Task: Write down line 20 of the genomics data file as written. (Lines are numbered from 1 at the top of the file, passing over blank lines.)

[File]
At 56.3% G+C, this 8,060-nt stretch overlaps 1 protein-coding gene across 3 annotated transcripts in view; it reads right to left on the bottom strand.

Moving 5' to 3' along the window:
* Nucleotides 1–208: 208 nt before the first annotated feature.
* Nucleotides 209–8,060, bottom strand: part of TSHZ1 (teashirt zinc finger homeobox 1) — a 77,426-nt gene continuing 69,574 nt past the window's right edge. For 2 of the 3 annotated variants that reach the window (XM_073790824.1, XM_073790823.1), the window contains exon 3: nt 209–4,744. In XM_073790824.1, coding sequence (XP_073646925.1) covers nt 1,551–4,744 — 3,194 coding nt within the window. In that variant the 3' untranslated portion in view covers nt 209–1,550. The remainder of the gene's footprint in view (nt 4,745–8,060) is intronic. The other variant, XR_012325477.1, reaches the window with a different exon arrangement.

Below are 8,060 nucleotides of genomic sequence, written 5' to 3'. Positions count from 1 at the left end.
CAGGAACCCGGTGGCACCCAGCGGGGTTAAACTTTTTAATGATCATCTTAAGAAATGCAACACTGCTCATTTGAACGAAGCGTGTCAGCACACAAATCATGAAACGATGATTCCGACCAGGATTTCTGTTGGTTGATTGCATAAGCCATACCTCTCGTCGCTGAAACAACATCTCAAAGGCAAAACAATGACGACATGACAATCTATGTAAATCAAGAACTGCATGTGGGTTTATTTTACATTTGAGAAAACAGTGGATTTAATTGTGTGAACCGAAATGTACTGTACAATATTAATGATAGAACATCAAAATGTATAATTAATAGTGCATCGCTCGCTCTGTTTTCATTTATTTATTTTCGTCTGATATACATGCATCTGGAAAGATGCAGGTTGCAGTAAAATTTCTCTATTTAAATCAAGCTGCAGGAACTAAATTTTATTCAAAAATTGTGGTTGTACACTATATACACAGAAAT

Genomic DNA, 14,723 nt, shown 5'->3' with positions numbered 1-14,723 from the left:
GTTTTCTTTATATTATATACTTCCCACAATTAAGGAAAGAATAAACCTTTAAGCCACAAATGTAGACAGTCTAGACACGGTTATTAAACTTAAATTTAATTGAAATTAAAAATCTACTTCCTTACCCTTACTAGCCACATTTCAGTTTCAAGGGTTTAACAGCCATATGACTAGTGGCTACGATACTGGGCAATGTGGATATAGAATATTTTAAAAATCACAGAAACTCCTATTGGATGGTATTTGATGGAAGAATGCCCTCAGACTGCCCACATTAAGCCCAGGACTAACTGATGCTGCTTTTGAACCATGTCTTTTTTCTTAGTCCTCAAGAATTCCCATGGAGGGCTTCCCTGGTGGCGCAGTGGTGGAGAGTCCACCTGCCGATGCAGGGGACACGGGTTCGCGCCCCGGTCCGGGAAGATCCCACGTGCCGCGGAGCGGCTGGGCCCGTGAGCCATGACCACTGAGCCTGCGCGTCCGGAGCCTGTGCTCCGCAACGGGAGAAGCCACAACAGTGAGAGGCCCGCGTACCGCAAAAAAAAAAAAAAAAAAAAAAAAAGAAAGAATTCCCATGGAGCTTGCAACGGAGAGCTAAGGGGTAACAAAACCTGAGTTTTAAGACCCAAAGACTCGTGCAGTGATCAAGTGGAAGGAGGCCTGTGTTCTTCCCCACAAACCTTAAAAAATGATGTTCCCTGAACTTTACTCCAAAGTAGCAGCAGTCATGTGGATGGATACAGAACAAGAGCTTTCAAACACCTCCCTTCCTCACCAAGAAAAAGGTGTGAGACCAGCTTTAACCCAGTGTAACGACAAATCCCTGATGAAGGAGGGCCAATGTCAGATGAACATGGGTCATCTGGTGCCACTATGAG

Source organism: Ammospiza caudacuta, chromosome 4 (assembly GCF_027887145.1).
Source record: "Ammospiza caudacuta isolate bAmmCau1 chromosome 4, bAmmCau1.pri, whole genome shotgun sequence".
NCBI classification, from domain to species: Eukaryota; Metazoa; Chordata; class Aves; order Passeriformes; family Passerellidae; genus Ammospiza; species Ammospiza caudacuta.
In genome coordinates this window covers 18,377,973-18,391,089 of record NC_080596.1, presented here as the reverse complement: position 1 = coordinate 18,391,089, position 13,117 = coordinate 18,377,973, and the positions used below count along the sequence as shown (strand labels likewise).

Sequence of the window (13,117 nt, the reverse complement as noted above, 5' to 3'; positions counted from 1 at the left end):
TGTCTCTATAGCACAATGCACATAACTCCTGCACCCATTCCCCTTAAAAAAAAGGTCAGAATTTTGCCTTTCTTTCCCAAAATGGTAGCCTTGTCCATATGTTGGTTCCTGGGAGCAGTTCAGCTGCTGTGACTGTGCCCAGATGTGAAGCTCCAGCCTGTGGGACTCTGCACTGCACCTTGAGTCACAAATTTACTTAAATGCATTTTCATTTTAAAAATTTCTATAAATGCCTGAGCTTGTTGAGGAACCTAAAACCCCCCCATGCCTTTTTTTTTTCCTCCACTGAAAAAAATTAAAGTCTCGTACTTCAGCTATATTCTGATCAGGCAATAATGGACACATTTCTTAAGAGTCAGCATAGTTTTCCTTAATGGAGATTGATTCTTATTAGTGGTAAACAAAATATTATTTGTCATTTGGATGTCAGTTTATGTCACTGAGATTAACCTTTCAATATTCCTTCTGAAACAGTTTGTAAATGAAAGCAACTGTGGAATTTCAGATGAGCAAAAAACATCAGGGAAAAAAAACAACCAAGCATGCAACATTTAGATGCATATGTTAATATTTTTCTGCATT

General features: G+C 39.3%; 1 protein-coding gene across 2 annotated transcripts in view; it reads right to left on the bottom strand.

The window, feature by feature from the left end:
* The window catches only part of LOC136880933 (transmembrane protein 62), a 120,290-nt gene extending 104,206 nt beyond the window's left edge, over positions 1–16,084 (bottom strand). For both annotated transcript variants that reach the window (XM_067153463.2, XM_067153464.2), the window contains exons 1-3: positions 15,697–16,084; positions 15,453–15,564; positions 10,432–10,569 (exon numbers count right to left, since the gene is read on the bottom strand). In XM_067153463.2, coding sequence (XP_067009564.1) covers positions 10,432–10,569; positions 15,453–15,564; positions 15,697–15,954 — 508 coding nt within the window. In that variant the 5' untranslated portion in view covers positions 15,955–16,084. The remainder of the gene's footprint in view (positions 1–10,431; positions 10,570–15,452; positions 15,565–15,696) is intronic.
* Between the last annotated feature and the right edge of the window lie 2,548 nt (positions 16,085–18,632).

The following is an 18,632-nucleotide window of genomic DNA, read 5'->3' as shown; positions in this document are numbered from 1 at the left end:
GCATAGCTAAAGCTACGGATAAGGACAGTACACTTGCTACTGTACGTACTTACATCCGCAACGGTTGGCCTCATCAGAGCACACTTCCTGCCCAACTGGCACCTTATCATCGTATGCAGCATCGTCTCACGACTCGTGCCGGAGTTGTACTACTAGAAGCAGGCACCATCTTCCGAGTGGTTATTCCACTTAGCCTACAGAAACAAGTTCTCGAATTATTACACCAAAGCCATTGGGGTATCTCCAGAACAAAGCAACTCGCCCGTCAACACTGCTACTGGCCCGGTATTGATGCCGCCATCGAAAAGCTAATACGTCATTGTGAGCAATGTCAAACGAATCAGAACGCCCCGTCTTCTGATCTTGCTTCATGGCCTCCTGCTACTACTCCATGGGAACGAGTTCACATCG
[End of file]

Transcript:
GCATAGCTAAAGCTACGGATAAGGACAGTACACTTGCTACTGTACGTACTTACATCCGCAACGGTTGGCCTCATCAGAGCACACTTCCTGCCCAACTGGCACCTTATCATCGTATGCAGCATCGTCTCACGACTCGTGCCGGAGTTGTACTACTAGAAGCAGGCACCATCTTCCGAGTGGTTATTCCACTTAGCCTACAGAAACAAGTTCTCGAATTATTACACCAAAGCCATTGGGGTATCTCCAGAACAAAGCAACTCGCCCGTCAACACTGCTACTGGCCCGGTATTGATGCCGCCATCGAAAAGCTAATACGTCATTGTGAGCAATGTCAAACGAATCAGAACGCCCCGTCTTCTGATCTTGCTTCATGGCCTCCTGCTACTACTCCATGGGAACGAGTTCACATCG